Nicolaides-Baraitser syndrome

What causes Nicolaides-Baraitser syndrome?

Nicolaides-Baraitser syndrome (NCBRS) is caused by mutations in the SMARCA2 gene, which is located on the small arm of chromosome 9. All mutations that have been identified in affected people have been either missense mutations or in- frame deletions.

There may be some correlations between specific types of mutations and some of the features that result (called genotype-phenotype correlations), but more studies are needed to draw definitive conclusions.

Last updated on 05-01-20

How is Nicolaides-Baraitser syndrome inherited?

Nicolaides-Baraitser syndrome (NCBRS) is inherited in an autosomal dominant manner. This means that having a change (mutation) in only one of the two copies of the responsible gene in each cell is enough to cause features of the condition.

All known cases of NCBRS have been sporadic. This means it is thought that the mutation occurred for the first time in each affected person (called a de novo mutation). There have not been reports of NCBRS being inherited from a parent, or recurring in any family (with the exception of one pair of identical twins).

Last updated on 05-01-20

What is the long-term outlook for people with Nicolaides-Baraitser syndrome?

There is limited information about the life expectancy of people with Nicolaides-Baraitser syndrome (NCBRS) due to the rarity of the condition and the small number of reported cases in the literature. NCBRS was not recognized as a distinct condition until the 1990s, so there is limited information about older adults with NCBRS.

As of 2009, the first person reported with NCBRS was still living at age 32. Another person first reported in 1996 died at the age of 25 due to rupture of esophagus varices (the cause of which was not known). Also as of 2009, two French people, reported at ages 6 and 22 in 2003, were in excellent health without new physical problems and without progression of existing signs and symptoms.

While some features of NCBRS are always present, there is variability, and the severity of features may range from mild to severe. Therefore, the long- term outlook (prognosis) may vary among affected people.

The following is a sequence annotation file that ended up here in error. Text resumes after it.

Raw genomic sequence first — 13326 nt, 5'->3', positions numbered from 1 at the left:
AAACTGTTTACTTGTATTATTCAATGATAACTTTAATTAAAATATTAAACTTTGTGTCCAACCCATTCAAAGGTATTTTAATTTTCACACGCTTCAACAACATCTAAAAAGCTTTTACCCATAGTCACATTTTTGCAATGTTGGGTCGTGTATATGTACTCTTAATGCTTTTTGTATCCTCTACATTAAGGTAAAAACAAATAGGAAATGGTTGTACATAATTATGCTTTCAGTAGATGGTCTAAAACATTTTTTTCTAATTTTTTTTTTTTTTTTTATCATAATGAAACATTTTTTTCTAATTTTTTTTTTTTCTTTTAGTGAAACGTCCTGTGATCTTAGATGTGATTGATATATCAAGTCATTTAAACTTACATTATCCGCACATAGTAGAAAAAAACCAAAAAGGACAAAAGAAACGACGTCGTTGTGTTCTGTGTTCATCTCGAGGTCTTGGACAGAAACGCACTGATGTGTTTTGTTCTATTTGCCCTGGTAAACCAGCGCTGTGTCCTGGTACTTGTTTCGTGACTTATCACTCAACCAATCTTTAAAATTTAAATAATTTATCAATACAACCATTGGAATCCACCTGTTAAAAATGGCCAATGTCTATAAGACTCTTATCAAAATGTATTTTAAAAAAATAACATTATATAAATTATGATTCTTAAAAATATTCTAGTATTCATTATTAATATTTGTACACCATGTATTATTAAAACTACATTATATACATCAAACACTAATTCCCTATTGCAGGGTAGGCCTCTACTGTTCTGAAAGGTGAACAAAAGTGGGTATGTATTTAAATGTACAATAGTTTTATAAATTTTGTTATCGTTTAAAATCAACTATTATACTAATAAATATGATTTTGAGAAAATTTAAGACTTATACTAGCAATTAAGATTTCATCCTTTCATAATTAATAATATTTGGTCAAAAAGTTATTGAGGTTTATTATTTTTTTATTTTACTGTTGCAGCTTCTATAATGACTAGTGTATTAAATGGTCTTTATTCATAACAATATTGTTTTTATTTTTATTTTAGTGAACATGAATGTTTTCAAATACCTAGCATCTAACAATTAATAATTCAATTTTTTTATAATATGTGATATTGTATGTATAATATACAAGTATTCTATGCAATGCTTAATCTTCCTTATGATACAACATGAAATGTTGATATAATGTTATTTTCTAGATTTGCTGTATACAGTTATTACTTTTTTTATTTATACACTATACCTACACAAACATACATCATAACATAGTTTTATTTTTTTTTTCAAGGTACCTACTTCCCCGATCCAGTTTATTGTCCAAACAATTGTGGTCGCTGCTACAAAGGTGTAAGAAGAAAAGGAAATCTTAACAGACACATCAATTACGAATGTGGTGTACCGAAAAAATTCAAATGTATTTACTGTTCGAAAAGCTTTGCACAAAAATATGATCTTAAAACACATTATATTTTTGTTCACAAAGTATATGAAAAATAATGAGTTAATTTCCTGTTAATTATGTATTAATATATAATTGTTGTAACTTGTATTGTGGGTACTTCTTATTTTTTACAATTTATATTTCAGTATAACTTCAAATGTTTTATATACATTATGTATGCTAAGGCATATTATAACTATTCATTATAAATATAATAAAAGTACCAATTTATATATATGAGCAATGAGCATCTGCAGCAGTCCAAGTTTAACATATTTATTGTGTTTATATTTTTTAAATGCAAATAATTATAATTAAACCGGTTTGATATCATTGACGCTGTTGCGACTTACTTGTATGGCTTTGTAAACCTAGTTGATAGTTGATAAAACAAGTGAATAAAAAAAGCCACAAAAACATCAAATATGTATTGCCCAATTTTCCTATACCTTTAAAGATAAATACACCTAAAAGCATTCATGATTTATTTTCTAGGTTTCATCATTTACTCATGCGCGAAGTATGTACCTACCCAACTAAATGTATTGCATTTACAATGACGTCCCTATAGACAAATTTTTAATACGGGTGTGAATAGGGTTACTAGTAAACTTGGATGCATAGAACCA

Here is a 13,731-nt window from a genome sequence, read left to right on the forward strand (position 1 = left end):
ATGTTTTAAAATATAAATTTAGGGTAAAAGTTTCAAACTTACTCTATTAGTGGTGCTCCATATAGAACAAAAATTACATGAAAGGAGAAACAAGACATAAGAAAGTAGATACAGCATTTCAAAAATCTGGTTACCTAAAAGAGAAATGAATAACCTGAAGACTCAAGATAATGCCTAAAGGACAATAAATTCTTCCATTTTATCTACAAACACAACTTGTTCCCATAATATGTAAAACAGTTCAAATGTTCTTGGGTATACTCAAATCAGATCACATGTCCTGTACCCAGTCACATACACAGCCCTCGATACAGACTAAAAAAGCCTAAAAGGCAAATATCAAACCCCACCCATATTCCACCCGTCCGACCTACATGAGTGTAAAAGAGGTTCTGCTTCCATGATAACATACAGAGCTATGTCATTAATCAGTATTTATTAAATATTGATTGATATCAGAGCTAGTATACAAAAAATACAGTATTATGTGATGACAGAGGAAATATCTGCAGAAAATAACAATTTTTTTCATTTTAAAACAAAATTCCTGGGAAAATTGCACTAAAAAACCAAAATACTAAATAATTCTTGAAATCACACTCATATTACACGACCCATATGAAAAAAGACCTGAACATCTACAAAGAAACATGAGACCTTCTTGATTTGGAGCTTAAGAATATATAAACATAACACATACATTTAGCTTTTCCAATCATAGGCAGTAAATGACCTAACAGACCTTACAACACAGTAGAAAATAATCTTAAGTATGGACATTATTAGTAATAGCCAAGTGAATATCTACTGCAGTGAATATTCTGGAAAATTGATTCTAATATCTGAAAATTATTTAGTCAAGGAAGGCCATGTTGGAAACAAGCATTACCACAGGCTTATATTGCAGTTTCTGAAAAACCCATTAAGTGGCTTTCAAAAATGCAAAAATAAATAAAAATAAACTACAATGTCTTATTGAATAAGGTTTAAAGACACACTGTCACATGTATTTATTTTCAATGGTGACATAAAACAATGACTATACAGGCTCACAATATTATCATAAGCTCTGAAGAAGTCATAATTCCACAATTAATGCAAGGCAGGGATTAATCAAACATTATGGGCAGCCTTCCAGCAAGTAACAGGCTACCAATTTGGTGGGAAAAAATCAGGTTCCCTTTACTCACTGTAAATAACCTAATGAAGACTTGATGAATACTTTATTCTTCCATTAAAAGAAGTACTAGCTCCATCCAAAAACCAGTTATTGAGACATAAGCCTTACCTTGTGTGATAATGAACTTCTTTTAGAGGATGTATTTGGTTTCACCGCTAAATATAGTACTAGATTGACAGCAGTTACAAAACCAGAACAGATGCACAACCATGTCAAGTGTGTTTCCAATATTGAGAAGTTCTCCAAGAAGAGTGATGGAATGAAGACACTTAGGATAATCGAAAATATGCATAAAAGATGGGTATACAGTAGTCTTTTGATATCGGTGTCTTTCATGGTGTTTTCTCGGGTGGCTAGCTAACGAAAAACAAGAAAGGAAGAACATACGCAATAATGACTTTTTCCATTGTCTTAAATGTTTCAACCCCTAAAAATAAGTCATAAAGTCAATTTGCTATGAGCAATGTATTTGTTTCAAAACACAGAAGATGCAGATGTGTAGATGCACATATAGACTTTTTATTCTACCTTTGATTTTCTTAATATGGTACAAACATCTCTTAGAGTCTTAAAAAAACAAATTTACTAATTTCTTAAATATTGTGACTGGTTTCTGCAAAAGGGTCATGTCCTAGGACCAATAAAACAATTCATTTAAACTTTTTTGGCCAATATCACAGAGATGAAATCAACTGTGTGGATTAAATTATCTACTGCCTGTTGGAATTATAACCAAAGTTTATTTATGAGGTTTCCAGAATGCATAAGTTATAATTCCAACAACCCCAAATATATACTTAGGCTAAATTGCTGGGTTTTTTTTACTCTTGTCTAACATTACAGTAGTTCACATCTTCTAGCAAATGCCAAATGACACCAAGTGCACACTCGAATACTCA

Certain features of NCBRS can change or be progressive over time:

  • Scalp hair is usually sparse at birth and usually becomes increasingly sparse with age, particularly in the second decade of life. However in some, the sparseness improves with time.
  • Facial characteristics typically become more pronounced with increasing age. In some affected adults, the lower third of the face becomes markedly broad.
  • As people with NCBRS age, the amount of subcutaneous fat tissue tends to decrease, making the skin below the eyes sagging and wrinkled, especially at the cheeks when smiling. However, some affected people retain full cheeks.
  • The distal phalanges widen with age, becoming oval shaped and broad. Increasing space between the first and second toes can also occur over time.
  • At first, finger mobility is normal (maybe even hypermobile). Later on mobility often decreases, and some older people dislike passive movements of their fingers.
  • Osteoporosis is not uncommon and affected people may develop fractures in puberty or thereafter.
  • Although psychomotor regression is not typical, the high incidence of seizures that progressively worsen has been associated with loss of speech.

Last updated on 05-01-20

Name: American Association on Intellectual and Developmental Disabilities 501 3rd Street NW Suite 200
Washington, DC, 20001, United States
Phone: (202) 387-1968 Toll Free: (800) 424-3688 Fax : (202) 387-2193 Url:
Name: Genetic Disorders UK United Kingdom Toll Free: 0800 987 8987 Url:
Name: NCBRS Parent Support (for Nicolaides-Baraitser syndrome) Email: Url:

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The RareGuru disease database is regularly updated using data generously provided by GARD, the United States Genetic and Rare Disease Information Center.

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